Pinhole cameras are a great craft to use in science class when you are ready to teach children about light, and how the eye works. The tiny pinhole is the same as your eye's pupil, and your retina works to screen the picture. When you look through the pinhole camera you will notice that the pictures are upside down. According to Kidipede, this is how your eye really sees them. Your brain works to flip the images so that you can view them as they really are.
- Skill level:
Things you need
- Round container
- Pencil or push pin
- Waxed paper
Find a round container to make your pinhole camera out of. The best containers are the ones oatmeal or crisps come in.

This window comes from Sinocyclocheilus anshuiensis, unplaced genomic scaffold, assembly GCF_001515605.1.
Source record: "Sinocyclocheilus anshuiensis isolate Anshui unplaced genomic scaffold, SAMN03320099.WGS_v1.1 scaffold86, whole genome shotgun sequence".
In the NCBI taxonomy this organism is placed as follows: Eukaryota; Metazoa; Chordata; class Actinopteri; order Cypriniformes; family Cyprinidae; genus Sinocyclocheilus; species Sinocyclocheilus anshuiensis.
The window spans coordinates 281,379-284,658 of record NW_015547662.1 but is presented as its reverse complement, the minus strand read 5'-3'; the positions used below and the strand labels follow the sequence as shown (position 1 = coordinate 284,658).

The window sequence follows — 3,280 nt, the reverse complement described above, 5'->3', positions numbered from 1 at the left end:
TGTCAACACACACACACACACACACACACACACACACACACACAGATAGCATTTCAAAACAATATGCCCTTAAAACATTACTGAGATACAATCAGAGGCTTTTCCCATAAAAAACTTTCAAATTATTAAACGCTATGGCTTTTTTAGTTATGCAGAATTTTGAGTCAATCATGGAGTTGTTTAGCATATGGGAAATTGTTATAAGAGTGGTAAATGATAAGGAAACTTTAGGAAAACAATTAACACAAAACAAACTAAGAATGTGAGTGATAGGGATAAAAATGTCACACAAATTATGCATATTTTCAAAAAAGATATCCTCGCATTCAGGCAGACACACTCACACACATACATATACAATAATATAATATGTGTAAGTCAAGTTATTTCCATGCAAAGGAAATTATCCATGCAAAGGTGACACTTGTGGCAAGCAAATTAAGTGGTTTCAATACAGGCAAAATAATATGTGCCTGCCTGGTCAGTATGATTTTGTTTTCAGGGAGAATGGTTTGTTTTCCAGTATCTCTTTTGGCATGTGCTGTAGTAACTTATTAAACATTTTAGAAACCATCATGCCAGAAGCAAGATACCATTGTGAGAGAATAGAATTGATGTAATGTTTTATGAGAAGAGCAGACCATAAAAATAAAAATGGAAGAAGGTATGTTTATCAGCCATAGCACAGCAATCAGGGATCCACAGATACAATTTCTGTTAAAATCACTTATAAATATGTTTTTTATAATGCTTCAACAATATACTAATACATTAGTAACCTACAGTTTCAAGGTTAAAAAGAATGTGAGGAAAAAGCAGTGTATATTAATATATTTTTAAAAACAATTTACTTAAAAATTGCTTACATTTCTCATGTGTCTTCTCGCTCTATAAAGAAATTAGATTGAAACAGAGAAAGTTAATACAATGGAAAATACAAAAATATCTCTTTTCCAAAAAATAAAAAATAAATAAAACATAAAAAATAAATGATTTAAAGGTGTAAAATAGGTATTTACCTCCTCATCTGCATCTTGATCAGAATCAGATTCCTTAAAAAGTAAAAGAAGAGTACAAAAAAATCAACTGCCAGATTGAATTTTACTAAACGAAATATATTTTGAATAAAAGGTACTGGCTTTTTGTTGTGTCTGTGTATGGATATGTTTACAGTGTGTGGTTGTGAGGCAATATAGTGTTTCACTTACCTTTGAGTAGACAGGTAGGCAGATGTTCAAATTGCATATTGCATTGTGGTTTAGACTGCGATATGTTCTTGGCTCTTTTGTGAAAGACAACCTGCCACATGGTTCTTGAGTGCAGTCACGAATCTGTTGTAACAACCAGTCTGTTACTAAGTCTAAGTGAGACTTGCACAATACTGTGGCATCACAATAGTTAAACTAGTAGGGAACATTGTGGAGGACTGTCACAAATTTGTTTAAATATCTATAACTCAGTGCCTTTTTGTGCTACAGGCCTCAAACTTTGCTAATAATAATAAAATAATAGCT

Push the tip of a pencil through the bottom of the round container to create a pinhole. If the bottom is too hard, you may need to use a push pin to create a pinhole.
Tear off a piece of waxed paper to fit over the top end of the round container. Secure it in place with a piece of tape. If the round container came with a clear lid, you can just snap the lid on instead of using the waxed paper.
Drape a blanket over the camera and your head. Slide out the pinhole end of the camera, but keep the rest of the camera under the blanket.
Look through the waxed paper or clear plastic lid at different objects. You will notice that the objects are backwards, and upside down.
Tips and warnings
- You could also use a rubber band to hold the waxed paper in place if you do not have any tape.
- Make sure your container is clean before you use it. You don't want oats or tiny pieces of crisps to obstruct your view.
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